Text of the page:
A police officer and his wife are shocked to find that molestation has been going on at the neighborhood day care. They're devastated when they find that their own son might be a victim too. Should they have known, should they have seen?
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Arthur Allan Seidelman
Graham, a lonely Welsh postal worker, adopts James, a troubled ten-year-old boy. Graham always wanted a son, but James loves his biological father too much to give Graham a chance. Will the two be able to accept each other as family?
Roger Dollison, a police officer, and his wife Kendra are living the American dream. They have two children, Teddy and Sandy, a lovely home, and a dog named Rex. What they know and how they live as a family is irreparably changed one day when it is discovered that a classmate of Teddys' is the apparent victim of sexual abuse and molestation at the respected neighborhood daycare center. Like all other parents, the Dollisons are tormented - "we should have known, we should have seen" - but their devastation is complete when Teddy tells his own story, one he promised his abusers he would never tell. Written by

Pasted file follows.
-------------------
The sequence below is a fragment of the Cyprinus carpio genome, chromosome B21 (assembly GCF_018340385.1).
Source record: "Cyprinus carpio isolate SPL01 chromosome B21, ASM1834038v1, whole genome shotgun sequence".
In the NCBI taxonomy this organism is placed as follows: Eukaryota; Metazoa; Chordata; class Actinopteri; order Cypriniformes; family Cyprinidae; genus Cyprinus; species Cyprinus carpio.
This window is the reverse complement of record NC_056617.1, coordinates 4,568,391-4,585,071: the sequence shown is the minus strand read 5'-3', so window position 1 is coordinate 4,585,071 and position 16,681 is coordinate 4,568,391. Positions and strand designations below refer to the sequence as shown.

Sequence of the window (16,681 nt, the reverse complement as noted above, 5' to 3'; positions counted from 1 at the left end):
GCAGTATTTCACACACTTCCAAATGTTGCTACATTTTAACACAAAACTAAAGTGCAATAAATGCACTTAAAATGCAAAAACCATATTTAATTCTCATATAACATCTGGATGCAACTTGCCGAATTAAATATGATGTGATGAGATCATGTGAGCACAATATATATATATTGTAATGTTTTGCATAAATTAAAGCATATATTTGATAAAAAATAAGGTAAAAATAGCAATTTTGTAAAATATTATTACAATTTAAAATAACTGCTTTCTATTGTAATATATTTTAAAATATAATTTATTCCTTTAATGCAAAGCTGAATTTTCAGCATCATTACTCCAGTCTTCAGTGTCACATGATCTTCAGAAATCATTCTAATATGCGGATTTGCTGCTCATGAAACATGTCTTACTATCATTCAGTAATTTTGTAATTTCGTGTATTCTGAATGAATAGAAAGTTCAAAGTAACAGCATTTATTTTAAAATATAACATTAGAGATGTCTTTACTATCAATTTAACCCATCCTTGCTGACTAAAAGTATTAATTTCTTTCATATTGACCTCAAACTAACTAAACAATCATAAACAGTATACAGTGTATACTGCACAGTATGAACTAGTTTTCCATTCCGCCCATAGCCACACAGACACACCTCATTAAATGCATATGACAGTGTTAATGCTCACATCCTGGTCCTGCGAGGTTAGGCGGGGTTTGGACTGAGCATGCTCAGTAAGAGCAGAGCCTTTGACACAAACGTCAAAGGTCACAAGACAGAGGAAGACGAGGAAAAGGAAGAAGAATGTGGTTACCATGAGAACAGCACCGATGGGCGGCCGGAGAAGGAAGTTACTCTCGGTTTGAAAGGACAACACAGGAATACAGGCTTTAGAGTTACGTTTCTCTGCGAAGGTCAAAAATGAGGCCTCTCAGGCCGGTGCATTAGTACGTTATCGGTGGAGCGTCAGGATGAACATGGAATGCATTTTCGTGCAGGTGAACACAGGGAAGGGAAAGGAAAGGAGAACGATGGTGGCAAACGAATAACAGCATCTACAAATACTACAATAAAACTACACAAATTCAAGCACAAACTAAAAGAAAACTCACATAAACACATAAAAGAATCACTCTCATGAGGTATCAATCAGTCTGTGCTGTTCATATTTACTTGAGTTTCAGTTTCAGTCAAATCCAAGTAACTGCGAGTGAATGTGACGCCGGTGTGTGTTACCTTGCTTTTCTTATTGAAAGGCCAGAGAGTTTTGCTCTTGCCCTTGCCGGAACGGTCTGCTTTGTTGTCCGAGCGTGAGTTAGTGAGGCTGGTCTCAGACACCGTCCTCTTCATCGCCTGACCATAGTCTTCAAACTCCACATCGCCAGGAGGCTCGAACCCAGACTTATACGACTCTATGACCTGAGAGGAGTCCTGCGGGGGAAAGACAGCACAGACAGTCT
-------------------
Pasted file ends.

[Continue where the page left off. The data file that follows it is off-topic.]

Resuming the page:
Anonymous / edited by TrivWhiz
I have to confess that this film scared the pants off of me. This was mostly from the stand point that things can go on in our world like this, and we don't even see them.
Whether or not this is based on the McMartin trial is immaterial. The point is that abuse occurs in this world, and the sad reality is that it can be performed by the kindly grandmother who lives next door as well as anyone. To shrug that off by saying it was produced to assure that a famous court case was not judged fairly is to deny the horror that some people go though on a daily basis. Whether that be by systematic or organized abuse in our preschools or the drunken father or mother in the child's home, it happens.
While the adult performances in and the direction of this film are not exactly top-notch, I had to hand it to the kids (Brian Bonsall and Stephen Dorff). They did a fantastic job.
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